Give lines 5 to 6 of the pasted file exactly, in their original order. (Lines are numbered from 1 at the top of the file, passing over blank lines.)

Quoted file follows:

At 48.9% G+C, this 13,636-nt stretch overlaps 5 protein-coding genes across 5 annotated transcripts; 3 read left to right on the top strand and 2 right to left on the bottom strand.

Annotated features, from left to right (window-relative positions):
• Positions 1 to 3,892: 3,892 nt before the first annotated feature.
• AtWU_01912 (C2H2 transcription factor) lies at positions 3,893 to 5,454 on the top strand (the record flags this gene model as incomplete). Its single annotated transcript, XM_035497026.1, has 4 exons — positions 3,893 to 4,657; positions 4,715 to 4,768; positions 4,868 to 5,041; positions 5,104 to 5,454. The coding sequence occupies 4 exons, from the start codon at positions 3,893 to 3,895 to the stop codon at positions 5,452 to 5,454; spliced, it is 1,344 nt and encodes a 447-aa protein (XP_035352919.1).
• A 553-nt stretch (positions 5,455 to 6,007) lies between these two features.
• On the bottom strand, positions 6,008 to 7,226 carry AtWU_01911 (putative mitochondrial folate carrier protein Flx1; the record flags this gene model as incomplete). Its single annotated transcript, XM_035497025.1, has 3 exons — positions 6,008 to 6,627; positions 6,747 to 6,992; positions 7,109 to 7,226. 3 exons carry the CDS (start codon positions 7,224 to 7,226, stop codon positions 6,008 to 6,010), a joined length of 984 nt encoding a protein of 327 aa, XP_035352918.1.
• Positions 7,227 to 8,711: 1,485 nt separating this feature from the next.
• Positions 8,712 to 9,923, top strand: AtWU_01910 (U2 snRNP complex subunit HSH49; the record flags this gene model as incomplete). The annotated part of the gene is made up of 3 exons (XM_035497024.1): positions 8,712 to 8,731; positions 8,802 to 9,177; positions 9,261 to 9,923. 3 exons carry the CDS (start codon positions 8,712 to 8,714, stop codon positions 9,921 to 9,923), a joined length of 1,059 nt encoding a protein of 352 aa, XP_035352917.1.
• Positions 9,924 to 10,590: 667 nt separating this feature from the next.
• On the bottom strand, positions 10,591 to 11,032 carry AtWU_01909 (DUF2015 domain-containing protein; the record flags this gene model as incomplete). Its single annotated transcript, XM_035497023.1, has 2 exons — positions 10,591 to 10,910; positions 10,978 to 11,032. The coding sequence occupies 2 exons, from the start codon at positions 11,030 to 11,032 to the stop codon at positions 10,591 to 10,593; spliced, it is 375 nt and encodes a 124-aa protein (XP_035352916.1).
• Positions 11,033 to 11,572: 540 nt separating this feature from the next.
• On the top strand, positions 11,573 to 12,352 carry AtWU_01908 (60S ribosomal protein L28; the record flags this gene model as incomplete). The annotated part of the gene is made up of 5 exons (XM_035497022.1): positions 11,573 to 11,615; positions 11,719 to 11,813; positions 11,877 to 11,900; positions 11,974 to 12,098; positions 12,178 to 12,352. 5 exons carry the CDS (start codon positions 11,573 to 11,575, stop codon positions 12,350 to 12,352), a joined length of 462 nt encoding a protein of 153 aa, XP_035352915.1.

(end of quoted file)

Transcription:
• A 553-nt stretch (positions 5,455 to 6,007) lies between these two features.
• On the bottom strand, positions 6,008 to 7,226 carry AtWU_01911 (putative mitochondrial folate carrier protein Flx1; the record flags this gene model as incomplete). Its single annotated transcript, XM_035497025.1, has 3 exons — positions 6,008 to 6,627; positions 6,747 to 6,992; positions 7,109 to 7,226. 3 exons carry the CDS (start codon positions 7,224 to 7,226, stop codon positions 6,008 to 6,010), a joined length of 984 nt encoding a protein of 327 aa, XP_035352918.1.